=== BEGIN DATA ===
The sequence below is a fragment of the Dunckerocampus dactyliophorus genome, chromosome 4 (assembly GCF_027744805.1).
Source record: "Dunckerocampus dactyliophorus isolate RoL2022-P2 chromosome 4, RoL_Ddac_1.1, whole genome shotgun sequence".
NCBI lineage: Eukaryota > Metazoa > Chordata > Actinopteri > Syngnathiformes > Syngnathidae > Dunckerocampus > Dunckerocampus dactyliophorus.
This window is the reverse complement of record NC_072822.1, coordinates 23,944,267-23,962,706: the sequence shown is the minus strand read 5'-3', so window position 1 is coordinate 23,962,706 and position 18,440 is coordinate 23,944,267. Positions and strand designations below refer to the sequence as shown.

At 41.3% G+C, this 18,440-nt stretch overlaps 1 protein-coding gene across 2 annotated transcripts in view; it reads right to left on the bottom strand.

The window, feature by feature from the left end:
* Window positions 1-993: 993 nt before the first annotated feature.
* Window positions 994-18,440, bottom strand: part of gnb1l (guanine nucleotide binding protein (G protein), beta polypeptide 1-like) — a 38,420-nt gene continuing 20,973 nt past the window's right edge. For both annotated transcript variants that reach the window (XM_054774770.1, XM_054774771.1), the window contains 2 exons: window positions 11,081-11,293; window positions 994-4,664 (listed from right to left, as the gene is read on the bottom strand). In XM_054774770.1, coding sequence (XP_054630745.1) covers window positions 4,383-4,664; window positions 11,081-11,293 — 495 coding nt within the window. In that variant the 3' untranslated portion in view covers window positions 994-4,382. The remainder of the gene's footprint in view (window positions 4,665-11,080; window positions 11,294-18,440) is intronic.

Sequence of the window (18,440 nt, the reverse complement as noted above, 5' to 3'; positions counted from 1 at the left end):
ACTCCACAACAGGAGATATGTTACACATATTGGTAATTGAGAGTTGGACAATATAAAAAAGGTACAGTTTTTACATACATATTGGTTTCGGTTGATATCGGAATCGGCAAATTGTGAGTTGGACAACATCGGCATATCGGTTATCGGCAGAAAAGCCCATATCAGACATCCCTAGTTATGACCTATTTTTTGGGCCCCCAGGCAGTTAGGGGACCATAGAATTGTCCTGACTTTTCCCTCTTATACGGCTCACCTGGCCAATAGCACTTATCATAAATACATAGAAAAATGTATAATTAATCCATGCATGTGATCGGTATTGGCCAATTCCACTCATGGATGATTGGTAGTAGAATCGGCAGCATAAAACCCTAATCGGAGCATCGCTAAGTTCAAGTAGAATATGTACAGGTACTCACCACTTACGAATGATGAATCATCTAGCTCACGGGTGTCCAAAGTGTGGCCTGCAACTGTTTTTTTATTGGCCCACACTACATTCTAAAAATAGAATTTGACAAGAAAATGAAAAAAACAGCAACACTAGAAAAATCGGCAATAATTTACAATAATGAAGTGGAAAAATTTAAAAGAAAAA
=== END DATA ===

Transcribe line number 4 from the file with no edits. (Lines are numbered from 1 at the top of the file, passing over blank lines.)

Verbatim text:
This window is the reverse complement of record NC_072822.1, coordinates 23,944,267-23,962,706: the sequence shown is the minus strand read 5'-3', so window position 1 is coordinate 23,962,706 and position 18,440 is coordinate 23,944,267. Positions and strand designations below refer to the sequence as shown.